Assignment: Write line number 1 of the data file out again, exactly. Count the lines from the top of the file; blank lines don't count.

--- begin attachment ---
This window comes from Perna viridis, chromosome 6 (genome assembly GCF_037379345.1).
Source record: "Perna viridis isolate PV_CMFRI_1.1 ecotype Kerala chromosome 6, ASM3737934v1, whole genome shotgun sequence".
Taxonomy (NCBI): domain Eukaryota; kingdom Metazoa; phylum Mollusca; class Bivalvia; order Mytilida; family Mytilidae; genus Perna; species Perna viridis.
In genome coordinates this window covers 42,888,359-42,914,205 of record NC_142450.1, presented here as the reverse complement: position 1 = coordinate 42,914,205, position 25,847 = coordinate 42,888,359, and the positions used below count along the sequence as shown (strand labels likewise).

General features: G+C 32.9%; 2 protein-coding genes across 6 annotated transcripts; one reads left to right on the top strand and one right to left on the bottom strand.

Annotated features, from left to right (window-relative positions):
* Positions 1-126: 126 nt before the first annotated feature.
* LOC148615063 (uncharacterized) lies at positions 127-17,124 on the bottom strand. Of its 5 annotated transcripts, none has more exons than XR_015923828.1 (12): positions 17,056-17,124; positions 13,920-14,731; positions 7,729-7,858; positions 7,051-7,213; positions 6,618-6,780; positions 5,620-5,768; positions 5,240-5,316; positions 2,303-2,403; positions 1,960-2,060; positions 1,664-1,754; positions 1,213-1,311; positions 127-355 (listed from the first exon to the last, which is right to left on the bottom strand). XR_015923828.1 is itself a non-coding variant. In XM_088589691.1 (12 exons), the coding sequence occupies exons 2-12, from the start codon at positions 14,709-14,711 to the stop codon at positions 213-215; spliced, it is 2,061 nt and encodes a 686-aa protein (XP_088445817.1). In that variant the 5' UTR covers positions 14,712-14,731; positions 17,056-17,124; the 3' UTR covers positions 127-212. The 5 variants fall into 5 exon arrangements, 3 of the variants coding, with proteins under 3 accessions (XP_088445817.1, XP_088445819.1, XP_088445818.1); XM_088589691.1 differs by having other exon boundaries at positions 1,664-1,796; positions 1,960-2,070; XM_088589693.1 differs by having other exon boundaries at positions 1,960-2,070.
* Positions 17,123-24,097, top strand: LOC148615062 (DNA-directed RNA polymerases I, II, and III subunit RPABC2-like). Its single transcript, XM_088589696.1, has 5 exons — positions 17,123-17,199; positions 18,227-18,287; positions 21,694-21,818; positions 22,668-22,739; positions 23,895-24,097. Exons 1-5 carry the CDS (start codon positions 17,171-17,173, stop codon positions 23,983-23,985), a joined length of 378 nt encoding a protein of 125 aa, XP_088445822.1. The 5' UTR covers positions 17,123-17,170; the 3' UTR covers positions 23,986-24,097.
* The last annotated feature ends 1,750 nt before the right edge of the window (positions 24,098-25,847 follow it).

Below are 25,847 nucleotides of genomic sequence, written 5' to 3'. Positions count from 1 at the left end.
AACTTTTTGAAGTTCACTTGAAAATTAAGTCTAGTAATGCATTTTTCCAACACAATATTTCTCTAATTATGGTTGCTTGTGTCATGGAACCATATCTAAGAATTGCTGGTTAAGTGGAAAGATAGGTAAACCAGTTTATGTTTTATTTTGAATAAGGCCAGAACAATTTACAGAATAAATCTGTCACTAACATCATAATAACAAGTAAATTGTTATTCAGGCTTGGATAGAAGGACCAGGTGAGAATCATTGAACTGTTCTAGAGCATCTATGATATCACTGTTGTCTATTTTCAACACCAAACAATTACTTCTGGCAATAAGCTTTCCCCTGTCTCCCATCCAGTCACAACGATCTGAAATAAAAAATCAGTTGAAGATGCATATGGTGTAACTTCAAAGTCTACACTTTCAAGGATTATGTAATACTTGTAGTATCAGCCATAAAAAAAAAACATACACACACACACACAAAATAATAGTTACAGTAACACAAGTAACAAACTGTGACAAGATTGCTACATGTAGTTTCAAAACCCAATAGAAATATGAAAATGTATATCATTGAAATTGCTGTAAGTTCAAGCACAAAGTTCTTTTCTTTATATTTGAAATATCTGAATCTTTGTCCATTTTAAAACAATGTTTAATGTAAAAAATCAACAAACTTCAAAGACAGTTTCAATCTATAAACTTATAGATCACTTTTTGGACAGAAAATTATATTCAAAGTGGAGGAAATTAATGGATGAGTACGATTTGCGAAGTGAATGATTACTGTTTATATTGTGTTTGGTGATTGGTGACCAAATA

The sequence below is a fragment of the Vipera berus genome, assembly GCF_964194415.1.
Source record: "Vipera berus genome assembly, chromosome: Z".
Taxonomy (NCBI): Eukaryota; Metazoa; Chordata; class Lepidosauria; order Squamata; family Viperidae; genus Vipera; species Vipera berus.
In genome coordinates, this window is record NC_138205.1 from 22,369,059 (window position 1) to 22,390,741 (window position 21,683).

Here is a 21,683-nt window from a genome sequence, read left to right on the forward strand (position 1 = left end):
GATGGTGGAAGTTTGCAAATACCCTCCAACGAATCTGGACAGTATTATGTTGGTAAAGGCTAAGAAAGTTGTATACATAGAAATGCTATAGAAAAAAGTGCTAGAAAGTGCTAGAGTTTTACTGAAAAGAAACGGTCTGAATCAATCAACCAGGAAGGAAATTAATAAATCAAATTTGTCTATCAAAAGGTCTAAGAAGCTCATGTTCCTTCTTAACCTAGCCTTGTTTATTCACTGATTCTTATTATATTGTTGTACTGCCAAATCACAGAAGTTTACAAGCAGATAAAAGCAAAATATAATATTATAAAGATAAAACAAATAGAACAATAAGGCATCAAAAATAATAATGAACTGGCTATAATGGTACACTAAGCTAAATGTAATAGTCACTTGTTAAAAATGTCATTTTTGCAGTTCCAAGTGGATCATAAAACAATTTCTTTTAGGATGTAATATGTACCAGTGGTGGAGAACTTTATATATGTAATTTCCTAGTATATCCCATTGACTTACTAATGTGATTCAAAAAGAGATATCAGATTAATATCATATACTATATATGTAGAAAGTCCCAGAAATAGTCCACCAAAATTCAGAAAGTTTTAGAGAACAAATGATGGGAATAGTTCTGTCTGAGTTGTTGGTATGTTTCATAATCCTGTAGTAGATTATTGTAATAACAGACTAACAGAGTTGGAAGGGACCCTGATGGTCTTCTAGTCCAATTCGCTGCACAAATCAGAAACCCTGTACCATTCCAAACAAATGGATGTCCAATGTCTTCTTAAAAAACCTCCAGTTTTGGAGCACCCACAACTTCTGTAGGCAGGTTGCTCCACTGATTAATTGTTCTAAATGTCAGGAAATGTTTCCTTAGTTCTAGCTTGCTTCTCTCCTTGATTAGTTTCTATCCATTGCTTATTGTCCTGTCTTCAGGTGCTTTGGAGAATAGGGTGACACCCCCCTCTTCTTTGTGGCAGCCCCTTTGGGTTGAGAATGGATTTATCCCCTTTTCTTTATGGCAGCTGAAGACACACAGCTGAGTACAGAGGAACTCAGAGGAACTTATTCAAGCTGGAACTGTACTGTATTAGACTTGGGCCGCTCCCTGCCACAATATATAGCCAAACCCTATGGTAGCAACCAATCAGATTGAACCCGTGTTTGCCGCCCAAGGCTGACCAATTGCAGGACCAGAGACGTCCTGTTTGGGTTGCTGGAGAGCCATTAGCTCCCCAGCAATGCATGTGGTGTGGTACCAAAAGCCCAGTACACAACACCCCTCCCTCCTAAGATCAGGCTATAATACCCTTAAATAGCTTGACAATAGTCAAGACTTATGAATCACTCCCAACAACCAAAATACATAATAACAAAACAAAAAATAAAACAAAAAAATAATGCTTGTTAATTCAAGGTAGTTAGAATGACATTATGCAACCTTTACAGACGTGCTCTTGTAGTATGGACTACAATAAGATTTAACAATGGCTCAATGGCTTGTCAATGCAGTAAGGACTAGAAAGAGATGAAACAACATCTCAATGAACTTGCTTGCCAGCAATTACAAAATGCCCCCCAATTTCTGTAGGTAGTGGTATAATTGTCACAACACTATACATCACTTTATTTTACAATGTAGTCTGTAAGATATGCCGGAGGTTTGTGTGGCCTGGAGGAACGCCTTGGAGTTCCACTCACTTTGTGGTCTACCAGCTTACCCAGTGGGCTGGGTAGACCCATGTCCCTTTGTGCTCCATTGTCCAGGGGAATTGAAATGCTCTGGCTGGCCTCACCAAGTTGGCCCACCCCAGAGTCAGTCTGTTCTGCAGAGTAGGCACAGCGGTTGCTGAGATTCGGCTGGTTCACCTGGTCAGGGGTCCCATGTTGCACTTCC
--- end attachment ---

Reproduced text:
This window comes from Perna viridis, chromosome 6 (genome assembly GCF_037379345.1).